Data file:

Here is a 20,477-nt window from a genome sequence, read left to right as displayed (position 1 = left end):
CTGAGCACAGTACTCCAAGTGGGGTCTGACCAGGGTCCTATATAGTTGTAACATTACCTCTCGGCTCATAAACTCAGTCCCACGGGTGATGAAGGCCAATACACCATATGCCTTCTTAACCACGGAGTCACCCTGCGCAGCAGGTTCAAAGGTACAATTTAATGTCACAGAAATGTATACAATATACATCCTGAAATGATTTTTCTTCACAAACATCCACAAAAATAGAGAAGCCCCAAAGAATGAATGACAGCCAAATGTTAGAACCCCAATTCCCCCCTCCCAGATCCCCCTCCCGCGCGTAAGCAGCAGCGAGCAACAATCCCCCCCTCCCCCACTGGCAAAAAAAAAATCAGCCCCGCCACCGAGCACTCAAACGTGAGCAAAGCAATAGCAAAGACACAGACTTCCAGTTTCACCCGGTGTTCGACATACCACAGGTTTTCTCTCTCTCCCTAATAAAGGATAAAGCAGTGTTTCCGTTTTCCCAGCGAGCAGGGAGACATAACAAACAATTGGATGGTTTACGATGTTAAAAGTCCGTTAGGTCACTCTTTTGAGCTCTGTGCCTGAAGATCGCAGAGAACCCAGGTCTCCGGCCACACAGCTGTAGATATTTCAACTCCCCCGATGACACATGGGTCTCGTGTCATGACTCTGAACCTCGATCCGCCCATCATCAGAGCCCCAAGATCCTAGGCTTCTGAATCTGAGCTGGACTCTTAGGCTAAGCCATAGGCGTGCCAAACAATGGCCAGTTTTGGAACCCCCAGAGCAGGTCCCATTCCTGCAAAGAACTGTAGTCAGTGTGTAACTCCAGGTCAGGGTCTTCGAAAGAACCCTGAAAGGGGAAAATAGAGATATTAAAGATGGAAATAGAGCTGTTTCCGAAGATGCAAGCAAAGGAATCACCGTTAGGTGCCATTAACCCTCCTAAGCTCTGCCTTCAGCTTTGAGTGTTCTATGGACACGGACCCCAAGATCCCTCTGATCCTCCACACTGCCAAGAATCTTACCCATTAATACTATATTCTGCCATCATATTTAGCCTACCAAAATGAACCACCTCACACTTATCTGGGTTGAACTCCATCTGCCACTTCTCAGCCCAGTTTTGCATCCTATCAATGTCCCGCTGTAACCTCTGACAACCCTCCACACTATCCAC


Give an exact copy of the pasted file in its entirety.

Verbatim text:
Here is a 20,477-nt window from a genome sequence, read left to right as displayed (position 1 = left end):
CTGAGCACAGTACTCCAAGTGGGGTCTGACCAGGGTCCTATATAGTTGTAACATTACCTCTCGGCTCATAAACTCAGTCCCACGGGTGATGAAGGCCAATACACCATATGCCTTCTTAACCACGGAGTCACCCTGCGCAGCAGGTTCAAAGGTACAATTTAATGTCACAGAAATGTATACAATATACATCCTGAAATGATTTTTCTTCACAAACATCCACAAAAATAGAGAAGCCCCAAAGAATGAATGACAGCCAAATGTTAGAACCCCAATTCCCCCCTCCCAGATCCCCCTCCCGCGCGTAAGCAGCAGCGAGCAACAATCCCCCCCTCCCCCACTGGCAAAAAAAAAATCAGCCCCGCCACCGAGCACTCAAACGTGAGCAAAGCAATAGCAAAGACACAGACTTCCAGTTTCACCCGGTGTTCGACATACCACAGGTTTTCTCTCTCTCCCTAATAAAGGATAAAGCAGTGTTTCCGTTTTCCCAGCGAGCAGGGAGACATAACAAACAATTGGATGGTTTACGATGTTAAAAGTCCGTTAGGTCACTCTTTTGAGCTCTGTGCCTGAAGATCGCAGAGAACCCAGGTCTCCGGCCACACAGCTGTAGATATTTCAACTCCCCCGATGACACATGGGTCTCGTGTCATGACTCTGAACCTCGATCCGCCCATCATCAGAGCCCCAAGATCCTAGGCTTCTGAATCTGAGCTGGACTCTTAGGCTAAGCCATAGGCGTGCCAAACAATGGCCAGTTTTGGAACCCCCAGAGCAGGTCCCATTCCTGCAAAGAACTGTAGTCAGTGTGTAACTCCAGGTCAGGGTCTTCGAAAGAACCCTGAAAGGGGAAAATAGAGATATTAAAGATGGAAATAGAGCTGTTTCCGAAGATGCAAGCAAAGGAATCACCGTTAGGTGCCATTAACCCTCCTAAGCTCTGCCTTCAGCTTTGAGTGTTCTATGGACACGGACCCCAAGATCCCTCTGATCCTCCACACTGCCAAGAATCTTACCCATTAATACTATATTCTGCCATCATATTTAGCCTACCAAAATGAACCACCTCACACTTATCTGGGTTGAACTCCATCTGCCACTTCTCAGCCCAGTTTTGCATCCTATCAATGTCCCGCTGTAACCTCTGACAACCCTCCACACTATCCAC